[License-discuss] GPL and non-GPL binaries in one distribution
perrin at apotheon.com
Fri Jan 13 00:34:45 UTC 2012
On Thu, Jan 12, 2012 at 11:40:52PM +0200, Henrik Ingo wrote:
> On Thu, Jan 12, 2012 at 11:29 PM, Chad Perrin <perrin at apotheon.com> wrote:
> > In that, the only way the opinion of the license's author really seems to
> > factor into things once the license has already been written is as a
> > contribution to the common understanding of the license. For that
> > purpose, however, it is only one of many potential inputs to the common
> > understanding of the license.
> Yes. However, when referring to the GPL FAQ, I actually believe it
> represents the common understanding of a rather large portion of the
> FOSS community, not just the understanding of Stallman or perhaps
> Moglen. (Granted, for many it is just that they accept whatever the
> FSF says, for others it might be they don't want to argue with the
> FSF, but even so, their acceptance then contributes to the common
> understanding.) Hence I find it a useful though not legally
> authoritative document.
I agree that appears to be the case, in this instance.
> The real point I was trying to make however is that the GPL FAQ seems
> to function well as a safe baseline for what is very likely allowed.
> Most people who disagree with the FSF interpretation (such as Rosen in
> this thread) usually believe a more permissible interpretation of
> copyright law is correct. Hence, it seems while Rosen writes that the
> FSF position is wrong, in this particular case they both would agree
> that 2 separately running programs (sharing no code) are not
> derivative works of each other and hence.
I think there is actually a lot of agreement in circles that favor closed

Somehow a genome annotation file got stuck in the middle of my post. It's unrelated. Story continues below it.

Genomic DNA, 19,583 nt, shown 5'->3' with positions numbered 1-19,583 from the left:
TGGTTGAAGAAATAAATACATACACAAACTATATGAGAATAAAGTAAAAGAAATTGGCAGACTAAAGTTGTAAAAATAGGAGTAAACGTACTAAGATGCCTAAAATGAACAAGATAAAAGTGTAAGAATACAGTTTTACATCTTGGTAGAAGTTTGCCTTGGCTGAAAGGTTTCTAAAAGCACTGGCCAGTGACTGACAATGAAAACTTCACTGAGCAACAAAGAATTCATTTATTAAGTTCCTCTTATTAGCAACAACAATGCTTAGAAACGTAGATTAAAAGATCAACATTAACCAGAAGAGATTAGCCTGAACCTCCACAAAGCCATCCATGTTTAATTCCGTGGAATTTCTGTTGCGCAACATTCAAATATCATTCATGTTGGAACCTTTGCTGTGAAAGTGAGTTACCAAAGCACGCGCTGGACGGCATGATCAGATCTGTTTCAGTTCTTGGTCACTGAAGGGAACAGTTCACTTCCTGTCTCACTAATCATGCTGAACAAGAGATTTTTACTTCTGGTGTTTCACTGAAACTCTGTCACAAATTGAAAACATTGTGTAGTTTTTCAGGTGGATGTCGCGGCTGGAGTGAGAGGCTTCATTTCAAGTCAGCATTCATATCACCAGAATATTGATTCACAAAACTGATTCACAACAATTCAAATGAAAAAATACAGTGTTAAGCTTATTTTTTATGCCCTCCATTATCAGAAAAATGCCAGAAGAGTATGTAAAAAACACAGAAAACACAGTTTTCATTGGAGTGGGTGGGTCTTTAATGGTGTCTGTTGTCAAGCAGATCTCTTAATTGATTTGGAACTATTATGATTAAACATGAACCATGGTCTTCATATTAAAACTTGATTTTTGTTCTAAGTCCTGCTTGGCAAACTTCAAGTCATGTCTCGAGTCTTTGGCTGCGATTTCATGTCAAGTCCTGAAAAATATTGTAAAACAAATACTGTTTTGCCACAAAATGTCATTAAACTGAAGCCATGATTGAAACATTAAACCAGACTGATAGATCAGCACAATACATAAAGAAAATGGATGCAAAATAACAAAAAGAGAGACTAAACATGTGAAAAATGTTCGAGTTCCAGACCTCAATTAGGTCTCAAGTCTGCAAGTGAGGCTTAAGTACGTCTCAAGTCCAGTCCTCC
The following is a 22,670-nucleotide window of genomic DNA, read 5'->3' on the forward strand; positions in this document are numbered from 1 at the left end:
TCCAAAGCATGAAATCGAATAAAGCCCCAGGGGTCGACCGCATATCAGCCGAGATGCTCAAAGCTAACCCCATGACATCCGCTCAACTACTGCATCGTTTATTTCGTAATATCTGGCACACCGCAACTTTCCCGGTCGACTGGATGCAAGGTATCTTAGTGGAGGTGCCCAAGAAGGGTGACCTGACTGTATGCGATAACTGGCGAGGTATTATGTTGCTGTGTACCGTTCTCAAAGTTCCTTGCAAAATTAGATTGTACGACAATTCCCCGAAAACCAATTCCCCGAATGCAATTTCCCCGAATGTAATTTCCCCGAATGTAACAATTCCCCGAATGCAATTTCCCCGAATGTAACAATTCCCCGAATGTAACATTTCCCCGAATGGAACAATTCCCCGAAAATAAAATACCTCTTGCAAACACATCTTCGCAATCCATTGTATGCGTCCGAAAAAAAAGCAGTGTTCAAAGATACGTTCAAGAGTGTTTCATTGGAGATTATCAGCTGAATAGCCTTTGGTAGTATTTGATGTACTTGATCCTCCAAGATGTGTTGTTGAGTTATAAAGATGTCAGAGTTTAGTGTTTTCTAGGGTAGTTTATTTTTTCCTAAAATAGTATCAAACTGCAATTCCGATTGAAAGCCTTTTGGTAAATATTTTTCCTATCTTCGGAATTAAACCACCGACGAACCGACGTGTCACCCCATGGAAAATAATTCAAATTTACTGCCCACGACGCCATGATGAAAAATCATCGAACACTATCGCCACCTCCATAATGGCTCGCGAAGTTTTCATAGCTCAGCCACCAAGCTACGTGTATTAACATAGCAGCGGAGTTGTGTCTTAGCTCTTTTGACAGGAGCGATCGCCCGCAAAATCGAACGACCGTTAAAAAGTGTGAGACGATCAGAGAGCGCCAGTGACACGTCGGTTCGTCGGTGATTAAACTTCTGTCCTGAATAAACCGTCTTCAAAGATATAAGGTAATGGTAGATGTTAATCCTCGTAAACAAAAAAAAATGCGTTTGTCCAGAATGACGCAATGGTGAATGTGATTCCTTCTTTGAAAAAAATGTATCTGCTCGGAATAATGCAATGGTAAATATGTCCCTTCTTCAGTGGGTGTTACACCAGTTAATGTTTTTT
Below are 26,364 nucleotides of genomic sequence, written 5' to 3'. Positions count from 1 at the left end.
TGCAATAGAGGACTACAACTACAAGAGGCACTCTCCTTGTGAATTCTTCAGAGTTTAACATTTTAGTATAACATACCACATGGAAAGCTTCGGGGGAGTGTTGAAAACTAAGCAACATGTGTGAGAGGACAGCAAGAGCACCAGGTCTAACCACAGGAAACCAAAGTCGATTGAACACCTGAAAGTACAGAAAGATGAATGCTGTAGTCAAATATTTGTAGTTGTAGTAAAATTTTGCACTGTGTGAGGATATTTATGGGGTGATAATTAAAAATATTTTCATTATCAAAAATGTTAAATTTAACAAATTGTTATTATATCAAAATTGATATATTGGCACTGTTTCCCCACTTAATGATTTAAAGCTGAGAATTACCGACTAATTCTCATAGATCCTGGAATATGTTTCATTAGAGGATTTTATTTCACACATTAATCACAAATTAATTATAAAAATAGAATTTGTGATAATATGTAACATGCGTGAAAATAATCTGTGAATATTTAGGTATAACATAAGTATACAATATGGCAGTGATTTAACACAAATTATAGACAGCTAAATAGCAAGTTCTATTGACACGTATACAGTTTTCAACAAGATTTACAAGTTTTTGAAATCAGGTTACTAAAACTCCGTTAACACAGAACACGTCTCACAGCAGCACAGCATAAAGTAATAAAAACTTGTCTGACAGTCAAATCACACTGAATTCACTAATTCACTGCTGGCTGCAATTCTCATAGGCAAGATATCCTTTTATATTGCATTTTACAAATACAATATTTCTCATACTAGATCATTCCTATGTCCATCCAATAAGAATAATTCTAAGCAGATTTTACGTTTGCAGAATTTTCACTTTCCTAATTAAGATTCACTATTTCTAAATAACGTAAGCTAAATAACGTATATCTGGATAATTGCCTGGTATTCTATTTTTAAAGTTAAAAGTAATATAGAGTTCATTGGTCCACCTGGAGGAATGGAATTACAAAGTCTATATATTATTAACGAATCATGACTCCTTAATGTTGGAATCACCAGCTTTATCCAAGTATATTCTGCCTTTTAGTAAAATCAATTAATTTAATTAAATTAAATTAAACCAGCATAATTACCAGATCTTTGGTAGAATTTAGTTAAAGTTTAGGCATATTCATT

source software that the GPL might actually be *less* permissive than the
FSF's FAQ might lead a reader to believe. I speak not of lawyers and
managers in closed source software vendor organizations, but people
farther down the chain, such as daycoder employees and people who form
their opinions of IT matters based on the marketing materials of closed
source software vendors. A lot of these people do not make much
difference in the way the license is understood by those who actually
have to make decisions about whether to use the software distributed
under the terms of those licenses, though, so you're probably right in
terms of the effects of all this.
> > It's also important to take the (stated) intent of the work's author into
> > consideration,
> If the author(s) has(have) given such a statement, and if it is equal
> to or more permissible than the common understanding of the GPL, then
> that would of course be the most usable information to go with and the
> rest of the discussion is unnecessary.
Not necessarily. It's actually in cases where the software author's
interpretation and intent is less permissive than the FSF's FAQ would
lead us to believe, because it creates additional potential legal
dangers. If the FSF's is the more restrictive interpretation, you then
need to consider cases where the FSF has taken up the mantle of defender
of works for which it arguably did not have a notable direct copyright
interest, as in the Busybox mess and the brief period of bullying small
Linux distribution projects whose maintainers believed they complied with
the license by linking to upstream sources.
Chad Perrin [ original content licensed OWL: http://owl.apotheon.org ]
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